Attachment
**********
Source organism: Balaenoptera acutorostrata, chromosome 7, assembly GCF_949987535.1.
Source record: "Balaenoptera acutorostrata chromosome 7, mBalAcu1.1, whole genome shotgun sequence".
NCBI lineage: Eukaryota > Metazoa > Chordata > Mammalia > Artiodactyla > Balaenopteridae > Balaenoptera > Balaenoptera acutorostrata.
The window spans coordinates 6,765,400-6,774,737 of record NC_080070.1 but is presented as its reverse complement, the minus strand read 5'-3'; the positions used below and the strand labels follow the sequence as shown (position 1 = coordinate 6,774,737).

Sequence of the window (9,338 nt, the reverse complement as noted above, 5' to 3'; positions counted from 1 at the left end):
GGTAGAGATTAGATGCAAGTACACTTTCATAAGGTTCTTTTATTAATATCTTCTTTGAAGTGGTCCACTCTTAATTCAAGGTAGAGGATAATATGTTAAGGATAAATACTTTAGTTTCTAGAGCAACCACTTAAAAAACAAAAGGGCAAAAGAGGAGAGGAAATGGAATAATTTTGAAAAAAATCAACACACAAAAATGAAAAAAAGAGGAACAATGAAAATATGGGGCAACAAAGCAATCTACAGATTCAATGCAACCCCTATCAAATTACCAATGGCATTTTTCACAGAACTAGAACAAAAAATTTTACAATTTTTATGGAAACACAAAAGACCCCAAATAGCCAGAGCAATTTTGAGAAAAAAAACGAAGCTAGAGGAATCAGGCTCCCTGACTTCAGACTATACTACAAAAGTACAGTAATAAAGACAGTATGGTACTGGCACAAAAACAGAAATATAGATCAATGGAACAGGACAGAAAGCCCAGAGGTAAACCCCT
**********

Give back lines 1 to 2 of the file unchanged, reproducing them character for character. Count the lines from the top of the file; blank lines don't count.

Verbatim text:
Source organism: Balaenoptera acutorostrata, chromosome 7, assembly GCF_949987535.1.
Source record: "Balaenoptera acutorostrata chromosome 7, mBalAcu1.1, whole genome shotgun sequence".